On other stand-out tracks, the band move seamlessly from monolithic stoner workouts to the dissolute and raging punk-metal of ‘Cheap Vodka’, and the more brutal, almost death metal, tremolo-picking of ‘Jezebel’, which pummels the listener musically, but also intrigues with Riggs’ spectral vocals adding a demonic dimension to the sound that more rudimentary growls would fail to add. Elsewhere, the sludge of ‘Dr. Seuss Is Dead’ feels like the band are wading through tar, evoking authentic terror in a way not unlike the disorientating sounds of Today Is The Day managed on Temple Of The Morning Star, and ‘God Machine’ adds some surprisingly deft twin guitar to a song that effortlessly switches between a head-bobbing stoner groove, and despairing slow-motion noise. Most intriguingly, ‘Cassie Eats Cockroaches’ sounds a little like a proto-Skipknot, utilising a thuggishly monstrous groove, in which the syncopated off-beat snare rhythm gives an unusual feel to an otherwise basic riff, overlaying static noises and disembodied voices that agitate the listener into final submission as the album draws to a close.

When The Kite String Pops, sporting chilling John Wayne Gacy artwork custom-designed to evade mainstream acceptance (not that this proved problematic for Marilyn Manson only 2 years later), was probably never destined to achieve the kind of break through that many bands would achieve over the next twenty years with a more streamlined, commercially acceptable take on the Acid Bath sound. That’s certainly no criticism of this endlessly captivating, and deceptively complex album though. Unusually, it offers both immediate thrills, but continues to reveal new facets on every listen, forcing the listener to return time and time again to this majestic masterpiece. Rarely do a band sound this fully-formed and cohesive on a debut, and given the ground covered by Acid Bath’s eclectic melange of styles, it is a minor miracle that it offers such a definitive statement of intent. When The Kite String Pops may never reach the audience that it deserves, but virtually everyone who hears it will be profoundly affected, and that is a more than respectable legacy for Acid Bath to leave.

Rating: 9 out of 10

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Review by Mandeep Arora on May 5, 2024.

Abstractly speaking, if an album was to be a serial killer, this one would be it. You see, for more than an hour, it creeps behind you, shrouding your every step, leering at your presence, forever in possession of that blood-stained knife and making subtle yet chilling remarks about gashing your throat open, all the while smirking menacingly... It's a heavy, intimidating feeling listening to this menace of an album - the opening song with its nasty bass creeping in on you is enough to give you the chills and make you realise these aren't going to be the easiest 69 minutes. Words like ugly, uncouth and nasty aren't nice in real life usage but super-worthy praises in the metal world and this album is every bit of those. And then some...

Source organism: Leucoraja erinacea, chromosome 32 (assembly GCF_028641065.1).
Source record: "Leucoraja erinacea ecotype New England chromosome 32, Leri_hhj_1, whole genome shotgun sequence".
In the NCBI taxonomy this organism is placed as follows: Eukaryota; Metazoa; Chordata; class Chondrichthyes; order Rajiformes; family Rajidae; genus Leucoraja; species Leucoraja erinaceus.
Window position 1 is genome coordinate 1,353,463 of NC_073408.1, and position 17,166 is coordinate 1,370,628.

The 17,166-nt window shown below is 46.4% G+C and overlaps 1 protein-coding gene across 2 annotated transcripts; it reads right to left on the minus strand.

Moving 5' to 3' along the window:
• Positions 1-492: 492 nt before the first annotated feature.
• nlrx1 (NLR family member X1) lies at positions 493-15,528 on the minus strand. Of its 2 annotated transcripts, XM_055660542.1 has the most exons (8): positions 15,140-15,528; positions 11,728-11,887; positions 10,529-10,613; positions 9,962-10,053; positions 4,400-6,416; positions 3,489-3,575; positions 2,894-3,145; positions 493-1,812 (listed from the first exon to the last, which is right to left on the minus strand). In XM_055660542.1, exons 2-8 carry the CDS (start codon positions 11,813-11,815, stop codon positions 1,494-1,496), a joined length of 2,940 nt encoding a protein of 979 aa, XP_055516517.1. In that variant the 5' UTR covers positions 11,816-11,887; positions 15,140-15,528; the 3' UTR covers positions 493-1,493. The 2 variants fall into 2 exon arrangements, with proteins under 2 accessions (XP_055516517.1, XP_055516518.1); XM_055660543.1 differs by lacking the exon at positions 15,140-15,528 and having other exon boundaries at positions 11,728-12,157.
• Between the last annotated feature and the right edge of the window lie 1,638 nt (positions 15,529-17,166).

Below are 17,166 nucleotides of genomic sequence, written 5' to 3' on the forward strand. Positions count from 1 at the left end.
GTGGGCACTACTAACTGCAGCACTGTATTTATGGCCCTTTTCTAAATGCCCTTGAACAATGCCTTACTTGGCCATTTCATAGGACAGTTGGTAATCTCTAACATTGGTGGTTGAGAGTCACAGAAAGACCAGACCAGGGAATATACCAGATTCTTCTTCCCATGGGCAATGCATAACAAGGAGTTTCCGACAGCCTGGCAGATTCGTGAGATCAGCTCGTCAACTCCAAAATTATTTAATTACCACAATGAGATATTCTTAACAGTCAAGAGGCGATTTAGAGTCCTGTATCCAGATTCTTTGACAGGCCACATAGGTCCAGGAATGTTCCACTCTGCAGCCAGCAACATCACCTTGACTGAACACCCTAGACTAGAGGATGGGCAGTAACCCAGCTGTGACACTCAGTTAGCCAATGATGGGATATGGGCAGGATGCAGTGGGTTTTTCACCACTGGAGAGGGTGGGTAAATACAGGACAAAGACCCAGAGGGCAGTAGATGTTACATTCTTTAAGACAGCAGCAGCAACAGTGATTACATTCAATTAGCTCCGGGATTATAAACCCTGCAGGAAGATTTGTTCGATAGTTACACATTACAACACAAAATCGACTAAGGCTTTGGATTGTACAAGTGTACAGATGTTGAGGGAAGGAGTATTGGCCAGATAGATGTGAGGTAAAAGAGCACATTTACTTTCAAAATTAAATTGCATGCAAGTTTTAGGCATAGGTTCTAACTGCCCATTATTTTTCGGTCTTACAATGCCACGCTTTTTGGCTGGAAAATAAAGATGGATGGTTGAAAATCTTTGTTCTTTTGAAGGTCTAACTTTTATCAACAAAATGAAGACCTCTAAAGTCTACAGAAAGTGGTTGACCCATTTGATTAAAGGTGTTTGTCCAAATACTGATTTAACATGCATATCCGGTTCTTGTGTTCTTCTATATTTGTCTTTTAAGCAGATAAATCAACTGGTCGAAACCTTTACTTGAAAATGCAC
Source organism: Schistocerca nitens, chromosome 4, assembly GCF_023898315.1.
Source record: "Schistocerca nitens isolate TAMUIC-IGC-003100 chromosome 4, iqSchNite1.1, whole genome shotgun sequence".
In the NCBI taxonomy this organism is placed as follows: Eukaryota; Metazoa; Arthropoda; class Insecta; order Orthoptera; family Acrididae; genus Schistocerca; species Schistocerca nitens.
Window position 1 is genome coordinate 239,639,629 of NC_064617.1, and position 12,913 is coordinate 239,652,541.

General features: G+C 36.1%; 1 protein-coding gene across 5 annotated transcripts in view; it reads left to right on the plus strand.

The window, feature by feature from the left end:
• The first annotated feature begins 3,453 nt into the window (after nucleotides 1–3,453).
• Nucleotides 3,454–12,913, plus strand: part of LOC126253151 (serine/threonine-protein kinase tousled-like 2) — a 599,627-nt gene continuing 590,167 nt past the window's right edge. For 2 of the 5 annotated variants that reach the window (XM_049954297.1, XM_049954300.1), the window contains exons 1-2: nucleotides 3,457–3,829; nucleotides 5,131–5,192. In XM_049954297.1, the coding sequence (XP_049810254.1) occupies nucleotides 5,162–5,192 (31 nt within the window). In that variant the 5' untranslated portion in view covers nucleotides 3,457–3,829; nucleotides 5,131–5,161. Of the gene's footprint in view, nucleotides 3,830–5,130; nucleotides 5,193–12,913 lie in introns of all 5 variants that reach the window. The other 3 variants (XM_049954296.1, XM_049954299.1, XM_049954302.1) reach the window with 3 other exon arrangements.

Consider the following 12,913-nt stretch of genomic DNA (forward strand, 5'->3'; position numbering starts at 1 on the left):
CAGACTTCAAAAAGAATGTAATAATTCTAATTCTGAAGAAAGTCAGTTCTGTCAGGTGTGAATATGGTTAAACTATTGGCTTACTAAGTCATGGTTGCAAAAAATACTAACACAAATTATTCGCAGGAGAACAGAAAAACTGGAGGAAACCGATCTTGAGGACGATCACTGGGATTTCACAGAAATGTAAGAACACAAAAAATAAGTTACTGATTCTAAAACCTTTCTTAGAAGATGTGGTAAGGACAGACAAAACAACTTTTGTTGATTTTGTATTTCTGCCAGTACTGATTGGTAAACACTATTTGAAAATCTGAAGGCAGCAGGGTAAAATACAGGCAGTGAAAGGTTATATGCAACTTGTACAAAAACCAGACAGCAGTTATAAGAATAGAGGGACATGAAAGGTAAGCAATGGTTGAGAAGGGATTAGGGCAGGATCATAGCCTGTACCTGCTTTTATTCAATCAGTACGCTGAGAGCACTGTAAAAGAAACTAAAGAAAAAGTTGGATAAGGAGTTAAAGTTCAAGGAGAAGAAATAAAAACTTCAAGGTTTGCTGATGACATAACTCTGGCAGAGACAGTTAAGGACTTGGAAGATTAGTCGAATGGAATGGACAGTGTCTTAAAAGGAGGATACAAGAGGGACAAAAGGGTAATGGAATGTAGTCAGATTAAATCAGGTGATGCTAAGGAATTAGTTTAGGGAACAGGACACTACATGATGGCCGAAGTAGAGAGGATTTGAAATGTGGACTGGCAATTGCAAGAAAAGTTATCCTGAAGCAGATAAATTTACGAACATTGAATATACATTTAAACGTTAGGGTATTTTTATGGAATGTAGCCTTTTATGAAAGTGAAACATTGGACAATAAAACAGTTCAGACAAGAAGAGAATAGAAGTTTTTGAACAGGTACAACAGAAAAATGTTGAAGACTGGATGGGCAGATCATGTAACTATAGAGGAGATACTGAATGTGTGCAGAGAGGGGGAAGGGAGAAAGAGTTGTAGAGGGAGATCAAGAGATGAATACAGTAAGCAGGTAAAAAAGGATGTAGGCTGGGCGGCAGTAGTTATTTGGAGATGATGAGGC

On my first-time listen, I had a pretty hard time coming to terms with this impious monster. It seemed so unhinged, sinister and creepy that I felt totally fagged out by the time it ended. I did not expect much from the sound since I'd never listened to the band before, but a good look at the album cover drawn by the infamous American serial killer John Gacy made me conjure up a rough idea already. The actual album was far more intimidating. The opening song The Blue leaves an indelible impression with its thick and groovy bass, almost molesting you with its nastiness and then the slow and heavy riffs are deployed to telling effect, meandering for a good while before opening into a vast expanse of faster riffs, angry vocals and tight drumming. It doesn't matter whether you like it or not, you aren't going to forget your first acquaintance with this song and the undeniable impact it has on you.

The other songs follow suit and seem pretty influential in their own right, drawing heavily from the aforementioned formula of slow and fast riffing but each one having its own distinct personality. You can hear the switch between sludge and doom metal styles primarily, convincingly and organically. But it's not confined to that and you also hear mild death metal influences. There are two ballads, much softer in comparison and totally at odds with the flock of mean, angry songs plaguing this album. Scream of the Butterfly especially is a beautiful one on account of its overtly acoustic overtures but packing some truly horrifying lyrics. Some of the slower sections sound sublime and they're interposed with the frenzied, fuming bits from the guitars, drums and raspy vocals; the cleaner vocals on top of the growling ones impart the album a certain chilling demeanour. The bass is thick, nasty and overpowering but appealingly so and the drumming's pretty tight and one of the high points, with a fair bit of double bass and a meeker form of blast beats in a few instances.

I have rambled well-enough about how this is a daunting album, not least because of its atmosphere but also because of the lyrics - profane, violent and straight up creepy. Some of them are pretty knotty and hard to decipher, kind of open to your interpretation while some are simpler in comparison and more obvious about their meaning. An excerpt from Finger Paintings of the Insane says the following:

"Come on and sterilize me
Kneel down and idolize me
Suck me
Fuck me
Resurrect me
Rut me
Cut me and infect me
Slice me